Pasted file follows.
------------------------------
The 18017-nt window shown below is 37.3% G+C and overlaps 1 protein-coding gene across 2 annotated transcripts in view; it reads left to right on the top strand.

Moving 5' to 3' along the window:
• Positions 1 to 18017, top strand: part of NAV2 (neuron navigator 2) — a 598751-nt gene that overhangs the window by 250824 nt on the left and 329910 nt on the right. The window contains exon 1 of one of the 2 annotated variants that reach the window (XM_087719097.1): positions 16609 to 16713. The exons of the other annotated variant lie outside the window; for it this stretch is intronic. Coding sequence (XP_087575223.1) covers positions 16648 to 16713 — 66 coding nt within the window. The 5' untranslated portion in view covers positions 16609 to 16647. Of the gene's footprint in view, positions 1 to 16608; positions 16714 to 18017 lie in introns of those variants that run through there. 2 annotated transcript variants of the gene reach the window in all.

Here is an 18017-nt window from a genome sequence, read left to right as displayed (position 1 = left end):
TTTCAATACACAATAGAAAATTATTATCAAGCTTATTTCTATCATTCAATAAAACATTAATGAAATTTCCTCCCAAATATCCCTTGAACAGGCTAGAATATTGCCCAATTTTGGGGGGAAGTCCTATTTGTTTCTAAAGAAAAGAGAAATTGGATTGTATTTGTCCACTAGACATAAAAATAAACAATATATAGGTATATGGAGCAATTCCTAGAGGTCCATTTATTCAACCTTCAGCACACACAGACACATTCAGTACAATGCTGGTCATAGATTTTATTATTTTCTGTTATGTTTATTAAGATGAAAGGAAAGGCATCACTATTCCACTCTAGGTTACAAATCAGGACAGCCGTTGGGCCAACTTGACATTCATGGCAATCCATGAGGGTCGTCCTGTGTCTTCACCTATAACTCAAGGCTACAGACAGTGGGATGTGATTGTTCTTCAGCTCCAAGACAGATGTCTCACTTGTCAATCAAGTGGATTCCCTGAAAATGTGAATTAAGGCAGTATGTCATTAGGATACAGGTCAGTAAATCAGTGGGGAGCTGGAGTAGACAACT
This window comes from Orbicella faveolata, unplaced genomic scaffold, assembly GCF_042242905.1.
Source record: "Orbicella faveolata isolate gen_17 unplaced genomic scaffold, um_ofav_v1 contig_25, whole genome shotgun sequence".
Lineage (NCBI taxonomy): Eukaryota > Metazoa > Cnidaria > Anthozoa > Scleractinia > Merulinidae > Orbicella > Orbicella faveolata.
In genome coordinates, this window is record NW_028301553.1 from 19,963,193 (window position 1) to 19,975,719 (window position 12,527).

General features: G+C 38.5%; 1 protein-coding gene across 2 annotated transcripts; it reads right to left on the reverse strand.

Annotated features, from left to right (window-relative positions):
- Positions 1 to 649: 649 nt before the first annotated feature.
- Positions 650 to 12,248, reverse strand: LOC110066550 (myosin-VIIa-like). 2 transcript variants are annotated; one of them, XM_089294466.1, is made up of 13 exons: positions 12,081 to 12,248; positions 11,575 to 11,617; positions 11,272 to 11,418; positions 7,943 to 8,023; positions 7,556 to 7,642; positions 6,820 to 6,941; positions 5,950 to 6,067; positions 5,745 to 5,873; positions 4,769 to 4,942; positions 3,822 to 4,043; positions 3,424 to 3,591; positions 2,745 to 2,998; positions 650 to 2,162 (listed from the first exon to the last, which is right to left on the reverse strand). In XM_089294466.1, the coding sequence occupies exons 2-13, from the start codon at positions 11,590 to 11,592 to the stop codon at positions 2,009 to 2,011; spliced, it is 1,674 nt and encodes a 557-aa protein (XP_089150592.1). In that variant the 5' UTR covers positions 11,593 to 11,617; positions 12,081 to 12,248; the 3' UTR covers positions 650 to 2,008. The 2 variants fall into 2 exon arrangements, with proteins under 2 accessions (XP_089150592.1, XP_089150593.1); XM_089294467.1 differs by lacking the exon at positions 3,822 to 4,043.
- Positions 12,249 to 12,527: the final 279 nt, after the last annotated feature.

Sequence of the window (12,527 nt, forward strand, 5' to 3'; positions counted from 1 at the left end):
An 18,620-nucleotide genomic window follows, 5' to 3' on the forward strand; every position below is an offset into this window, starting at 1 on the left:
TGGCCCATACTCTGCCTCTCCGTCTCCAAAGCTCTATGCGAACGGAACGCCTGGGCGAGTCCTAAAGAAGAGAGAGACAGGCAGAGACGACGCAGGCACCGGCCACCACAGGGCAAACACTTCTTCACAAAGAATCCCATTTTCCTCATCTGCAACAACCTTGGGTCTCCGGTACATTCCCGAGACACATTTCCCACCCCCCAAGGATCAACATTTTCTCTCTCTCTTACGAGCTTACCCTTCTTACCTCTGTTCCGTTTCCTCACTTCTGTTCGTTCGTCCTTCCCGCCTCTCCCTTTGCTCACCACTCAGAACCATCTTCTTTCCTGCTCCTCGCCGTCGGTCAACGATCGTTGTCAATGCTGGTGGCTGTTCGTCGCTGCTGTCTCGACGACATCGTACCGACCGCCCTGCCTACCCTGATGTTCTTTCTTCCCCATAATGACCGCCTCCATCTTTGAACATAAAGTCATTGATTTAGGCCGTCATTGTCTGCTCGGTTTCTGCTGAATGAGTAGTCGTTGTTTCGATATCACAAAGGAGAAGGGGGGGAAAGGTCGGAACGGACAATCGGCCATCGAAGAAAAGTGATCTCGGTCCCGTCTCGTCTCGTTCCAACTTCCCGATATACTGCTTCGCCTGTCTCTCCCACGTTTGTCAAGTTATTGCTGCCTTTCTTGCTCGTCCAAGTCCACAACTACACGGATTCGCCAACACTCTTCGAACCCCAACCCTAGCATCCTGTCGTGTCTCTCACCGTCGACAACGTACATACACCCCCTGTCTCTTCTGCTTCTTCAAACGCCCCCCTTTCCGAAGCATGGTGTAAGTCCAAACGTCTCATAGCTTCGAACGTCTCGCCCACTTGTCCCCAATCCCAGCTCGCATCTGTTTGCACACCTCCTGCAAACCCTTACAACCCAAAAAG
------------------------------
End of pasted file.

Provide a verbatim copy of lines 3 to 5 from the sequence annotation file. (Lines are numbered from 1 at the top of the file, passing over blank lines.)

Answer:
• Positions 1 to 18017, top strand: part of NAV2 (neuron navigator 2) — a 598751-nt gene that overhangs the window by 250824 nt on the left and 329910 nt on the right. The window contains exon 1 of one of the 2 annotated variants that reach the window (XM_087719097.1): positions 16609 to 16713. The exons of the other annotated variant lie outside the window; for it this stretch is intronic. Coding sequence (XP_087575223.1) covers positions 16648 to 16713 — 66 coding nt within the window. The 5' untranslated portion in view covers positions 16609 to 16647. Of the gene's footprint in view, positions 1 to 16608; positions 16714 to 18017 lie in introns of those variants that run through there. 2 annotated transcript variants of the gene reach the window in all.

Here is an 18017-nt window from a genome sequence, read left to right as displayed (position 1 = left end):
TTTCAATACACAATAGAAAATTATTATCAAGCTTATTTCTATCATTCAATAAAACATTAATGAAATTTCCTCCCAAATATCCCTTGAACAGGCTAGAATATTGCCCAATTTTGGGGGGAAGTCCTATTTGTTTCTAAAGAAAAGAGAAATTGGATTGTATTTGTCCACTAGACATAAAAATAAACAATATATAGGTATATGGAGCAATTCCTAGAGGTCCATTTATTCAACCTTCAGCACACACAGACACATTCAGTACAATGCTGGTCATAGATTTTATTATTTTCTGTTATGTTTATTAAGATGAAAGGAAAGGCATCACTATTCCACTCTAGGTTACAAATCAGGACAGCCGTTGGGCCAACTTGACATTCATGGCAATCCATGAGGGTCGTCCTGTGTCTTCACCTATAACTCAAGGCTACAGACAGTGGGATGTGATTGTTCTTCAGCTCCAAGACAGATGTCTCACTTGTCAATCAAGTGGATTCCCTGAAAATGTGAATTAAGGCAGTATGTCATTAGGATACAGGTCAGTAAATCAGTGGGGAGCTGGAGTAGACAACT